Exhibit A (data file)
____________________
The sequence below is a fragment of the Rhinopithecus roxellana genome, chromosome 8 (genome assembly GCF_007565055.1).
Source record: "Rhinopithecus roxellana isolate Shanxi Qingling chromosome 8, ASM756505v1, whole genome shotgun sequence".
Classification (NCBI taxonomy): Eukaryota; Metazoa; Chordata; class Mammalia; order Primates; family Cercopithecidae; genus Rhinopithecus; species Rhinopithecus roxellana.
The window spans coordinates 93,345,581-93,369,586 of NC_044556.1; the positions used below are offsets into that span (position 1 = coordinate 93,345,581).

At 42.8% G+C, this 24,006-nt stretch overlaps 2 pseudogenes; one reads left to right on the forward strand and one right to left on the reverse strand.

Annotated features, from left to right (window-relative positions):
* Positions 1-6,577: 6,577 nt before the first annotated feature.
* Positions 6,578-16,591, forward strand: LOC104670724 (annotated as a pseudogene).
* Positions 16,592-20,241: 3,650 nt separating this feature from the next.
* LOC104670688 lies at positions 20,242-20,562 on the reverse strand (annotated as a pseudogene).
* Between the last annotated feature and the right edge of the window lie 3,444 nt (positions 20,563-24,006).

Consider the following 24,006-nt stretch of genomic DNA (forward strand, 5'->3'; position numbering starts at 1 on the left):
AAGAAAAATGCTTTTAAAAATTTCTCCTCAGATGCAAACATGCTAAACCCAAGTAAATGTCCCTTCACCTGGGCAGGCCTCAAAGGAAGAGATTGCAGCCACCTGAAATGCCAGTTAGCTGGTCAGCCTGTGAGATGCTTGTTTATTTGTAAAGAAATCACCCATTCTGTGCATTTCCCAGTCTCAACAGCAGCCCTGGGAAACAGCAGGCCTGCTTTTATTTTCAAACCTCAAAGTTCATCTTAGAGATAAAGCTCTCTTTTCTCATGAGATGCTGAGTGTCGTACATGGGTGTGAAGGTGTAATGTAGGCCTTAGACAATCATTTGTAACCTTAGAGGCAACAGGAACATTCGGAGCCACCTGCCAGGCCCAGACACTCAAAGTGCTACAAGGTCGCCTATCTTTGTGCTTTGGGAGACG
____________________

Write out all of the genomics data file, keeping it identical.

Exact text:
The sequence below is a fragment of the Rhinopithecus roxellana genome, chromosome 8 (genome assembly GCF_007565055.1).
Source record: "Rhinopithecus roxellana isolate Shanxi Qingling chromosome 8, ASM756505v1, whole genome shotgun sequence".
Classification (NCBI taxonomy): Eukaryota; Metazoa; Chordata; class Mammalia; order Primates; family Cercopithecidae; genus Rhinopithecus; species Rhinopithecus roxellana.
The window spans coordinates 93,345,581-93,369,586 of NC_044556.1; the positions used below are offsets into that span (position 1 = coordinate 93,345,581).

At 42.8% G+C, this 24,006-nt stretch overlaps 2 pseudogenes; one reads left to right on the forward strand and one right to left on the reverse strand.

Annotated features, from left to right (window-relative positions):
* Positions 1-6,577: 6,577 nt before the first annotated feature.
* Positions 6,578-16,591, forward strand: LOC104670724 (annotated as a pseudogene).
* Positions 16,592-20,241: 3,650 nt separating this feature from the next.
* LOC104670688 lies at positions 20,242-20,562 on the reverse strand (annotated as a pseudogene).
* Between the last annotated feature and the right edge of the window lie 3,444 nt (positions 20,563-24,006).

Consider the following 24,006-nt stretch of genomic DNA (forward strand, 5'->3'; position numbering starts at 1 on the left):
AAGAAAAATGCTTTTAAAAATTTCTCCTCAGATGCAAACATGCTAAACCCAAGTAAATGTCCCTTCACCTGGGCAGGCCTCAAAGGAAGAGATTGCAGCCACCTGAAATGCCAGTTAGCTGGTCAGCCTGTGAGATGCTTGTTTATTTGTAAAGAAATCACCCATTCTGTGCATTTCCCAGTCTCAACAGCAGCCCTGGGAAACAGCAGGCCTGCTTTTATTTTCAAACCTCAAAGTTCATCTTAGAGATAAAGCTCTCTTTTCTCATGAGATGCTGAGTGTCGTACATGGGTGTGAAGGTGTAATGTAGGCCTTAGACAATCATTTGTAACCTTAGAGGCAACAGGAACATTCGGAGCCACCTGCCAGGCCCAGACACTCAAAGTGCTACAAGGTCGCCTATCTTTGTGCTTTGGGAGACG